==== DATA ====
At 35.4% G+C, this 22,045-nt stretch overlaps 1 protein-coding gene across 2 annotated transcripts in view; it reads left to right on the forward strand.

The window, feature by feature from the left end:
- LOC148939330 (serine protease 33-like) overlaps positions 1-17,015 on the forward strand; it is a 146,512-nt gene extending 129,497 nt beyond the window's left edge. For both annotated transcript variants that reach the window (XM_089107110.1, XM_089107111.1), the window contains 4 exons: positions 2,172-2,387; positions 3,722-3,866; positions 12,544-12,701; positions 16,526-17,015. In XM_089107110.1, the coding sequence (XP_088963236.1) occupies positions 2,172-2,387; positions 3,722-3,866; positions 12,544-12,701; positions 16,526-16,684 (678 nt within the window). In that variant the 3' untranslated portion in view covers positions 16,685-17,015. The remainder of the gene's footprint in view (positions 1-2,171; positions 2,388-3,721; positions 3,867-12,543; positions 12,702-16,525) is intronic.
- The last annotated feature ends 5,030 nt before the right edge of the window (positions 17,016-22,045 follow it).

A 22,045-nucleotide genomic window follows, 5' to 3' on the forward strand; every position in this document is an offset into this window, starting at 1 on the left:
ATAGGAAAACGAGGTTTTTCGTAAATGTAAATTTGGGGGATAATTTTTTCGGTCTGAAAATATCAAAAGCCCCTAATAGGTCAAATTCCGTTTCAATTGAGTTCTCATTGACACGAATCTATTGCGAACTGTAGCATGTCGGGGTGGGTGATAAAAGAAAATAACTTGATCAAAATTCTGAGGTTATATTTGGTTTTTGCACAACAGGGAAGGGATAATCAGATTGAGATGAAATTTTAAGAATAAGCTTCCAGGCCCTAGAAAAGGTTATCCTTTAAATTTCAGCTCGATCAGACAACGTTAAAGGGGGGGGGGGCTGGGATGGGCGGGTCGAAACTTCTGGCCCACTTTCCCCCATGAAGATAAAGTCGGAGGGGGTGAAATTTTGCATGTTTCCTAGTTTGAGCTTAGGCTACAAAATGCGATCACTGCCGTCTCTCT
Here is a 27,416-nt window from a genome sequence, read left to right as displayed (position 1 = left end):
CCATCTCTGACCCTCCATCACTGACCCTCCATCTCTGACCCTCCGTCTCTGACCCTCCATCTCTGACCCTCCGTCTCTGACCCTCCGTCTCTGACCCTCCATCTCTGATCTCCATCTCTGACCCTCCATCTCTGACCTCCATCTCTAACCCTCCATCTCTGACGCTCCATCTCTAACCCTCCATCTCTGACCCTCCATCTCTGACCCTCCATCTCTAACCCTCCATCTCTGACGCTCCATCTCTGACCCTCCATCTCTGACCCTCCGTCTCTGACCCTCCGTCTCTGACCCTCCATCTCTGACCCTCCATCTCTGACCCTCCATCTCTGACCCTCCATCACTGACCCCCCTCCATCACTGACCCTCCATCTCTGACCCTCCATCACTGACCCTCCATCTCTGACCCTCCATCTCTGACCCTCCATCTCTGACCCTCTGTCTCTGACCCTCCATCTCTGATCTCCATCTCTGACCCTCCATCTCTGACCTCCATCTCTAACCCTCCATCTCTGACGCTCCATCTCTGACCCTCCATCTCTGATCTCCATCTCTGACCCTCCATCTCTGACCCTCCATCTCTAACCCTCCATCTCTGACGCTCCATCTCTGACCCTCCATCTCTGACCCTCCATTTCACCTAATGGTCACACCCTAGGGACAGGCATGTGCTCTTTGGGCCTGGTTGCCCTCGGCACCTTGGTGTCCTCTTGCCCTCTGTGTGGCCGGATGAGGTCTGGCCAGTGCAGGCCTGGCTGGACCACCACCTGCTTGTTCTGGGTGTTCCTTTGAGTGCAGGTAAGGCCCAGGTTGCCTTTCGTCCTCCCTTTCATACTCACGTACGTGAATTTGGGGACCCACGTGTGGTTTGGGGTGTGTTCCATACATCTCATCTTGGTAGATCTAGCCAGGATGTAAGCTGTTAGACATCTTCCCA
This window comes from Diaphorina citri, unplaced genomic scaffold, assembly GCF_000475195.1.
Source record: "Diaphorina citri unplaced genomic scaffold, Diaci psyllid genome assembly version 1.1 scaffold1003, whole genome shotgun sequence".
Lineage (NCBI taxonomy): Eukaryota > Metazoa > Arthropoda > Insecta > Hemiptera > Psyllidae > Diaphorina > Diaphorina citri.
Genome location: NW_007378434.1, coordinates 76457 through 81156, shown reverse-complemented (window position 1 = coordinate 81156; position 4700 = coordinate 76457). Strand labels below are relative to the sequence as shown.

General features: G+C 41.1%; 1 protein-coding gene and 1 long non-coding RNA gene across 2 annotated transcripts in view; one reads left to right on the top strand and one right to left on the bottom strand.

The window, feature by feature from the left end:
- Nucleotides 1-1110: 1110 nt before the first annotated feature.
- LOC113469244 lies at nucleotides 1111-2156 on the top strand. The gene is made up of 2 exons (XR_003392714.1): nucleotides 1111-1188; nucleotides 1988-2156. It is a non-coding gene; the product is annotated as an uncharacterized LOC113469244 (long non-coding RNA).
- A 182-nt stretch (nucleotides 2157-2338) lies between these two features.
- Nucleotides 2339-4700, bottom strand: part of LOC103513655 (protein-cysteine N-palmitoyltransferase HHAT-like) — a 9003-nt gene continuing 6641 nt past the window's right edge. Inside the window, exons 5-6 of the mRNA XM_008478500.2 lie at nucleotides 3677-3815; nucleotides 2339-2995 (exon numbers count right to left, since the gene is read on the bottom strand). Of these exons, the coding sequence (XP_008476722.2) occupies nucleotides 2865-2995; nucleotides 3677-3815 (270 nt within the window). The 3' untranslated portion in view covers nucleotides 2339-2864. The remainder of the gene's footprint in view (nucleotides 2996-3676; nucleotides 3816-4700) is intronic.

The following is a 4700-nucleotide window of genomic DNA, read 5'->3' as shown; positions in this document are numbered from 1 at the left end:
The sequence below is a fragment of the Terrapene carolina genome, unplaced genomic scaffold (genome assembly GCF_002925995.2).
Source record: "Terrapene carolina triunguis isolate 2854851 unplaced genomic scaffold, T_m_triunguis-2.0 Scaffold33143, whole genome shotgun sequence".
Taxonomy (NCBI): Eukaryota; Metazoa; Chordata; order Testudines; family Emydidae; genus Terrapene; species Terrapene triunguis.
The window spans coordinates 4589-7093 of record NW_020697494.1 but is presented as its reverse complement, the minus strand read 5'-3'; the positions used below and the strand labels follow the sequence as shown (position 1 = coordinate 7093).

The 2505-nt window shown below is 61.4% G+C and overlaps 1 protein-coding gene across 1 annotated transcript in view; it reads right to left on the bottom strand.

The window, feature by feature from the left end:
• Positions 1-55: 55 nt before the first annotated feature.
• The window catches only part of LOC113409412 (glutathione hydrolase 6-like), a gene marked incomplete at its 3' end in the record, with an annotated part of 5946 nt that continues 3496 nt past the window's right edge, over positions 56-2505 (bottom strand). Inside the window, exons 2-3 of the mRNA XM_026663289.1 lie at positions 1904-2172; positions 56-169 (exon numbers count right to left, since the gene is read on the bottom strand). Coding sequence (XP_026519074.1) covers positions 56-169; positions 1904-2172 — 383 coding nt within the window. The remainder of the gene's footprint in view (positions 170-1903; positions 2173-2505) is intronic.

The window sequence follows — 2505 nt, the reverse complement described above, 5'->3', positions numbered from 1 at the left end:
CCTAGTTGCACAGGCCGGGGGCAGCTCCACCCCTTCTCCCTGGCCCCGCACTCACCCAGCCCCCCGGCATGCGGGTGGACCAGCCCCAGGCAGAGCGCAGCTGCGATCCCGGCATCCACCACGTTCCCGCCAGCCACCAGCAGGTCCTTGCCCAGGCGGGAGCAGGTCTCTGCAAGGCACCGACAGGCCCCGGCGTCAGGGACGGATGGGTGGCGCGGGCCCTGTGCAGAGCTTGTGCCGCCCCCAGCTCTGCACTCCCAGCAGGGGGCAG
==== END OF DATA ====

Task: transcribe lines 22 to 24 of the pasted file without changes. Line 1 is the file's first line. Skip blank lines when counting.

Taxonomy (NCBI): Eukaryota; Metazoa; Chordata; order Testudines; family Emydidae; genus Terrapene; species Terrapene triunguis.
The window spans coordinates 4589-7093 of record NW_020697494.1 but is presented as its reverse complement, the minus strand read 5'-3'; the positions used below and the strand labels follow the sequence as shown (position 1 = coordinate 7093).

The 2505-nt window shown below is 61.4% G+C and overlaps 1 protein-coding gene across 1 annotated transcript in view; it reads right to left on the bottom strand.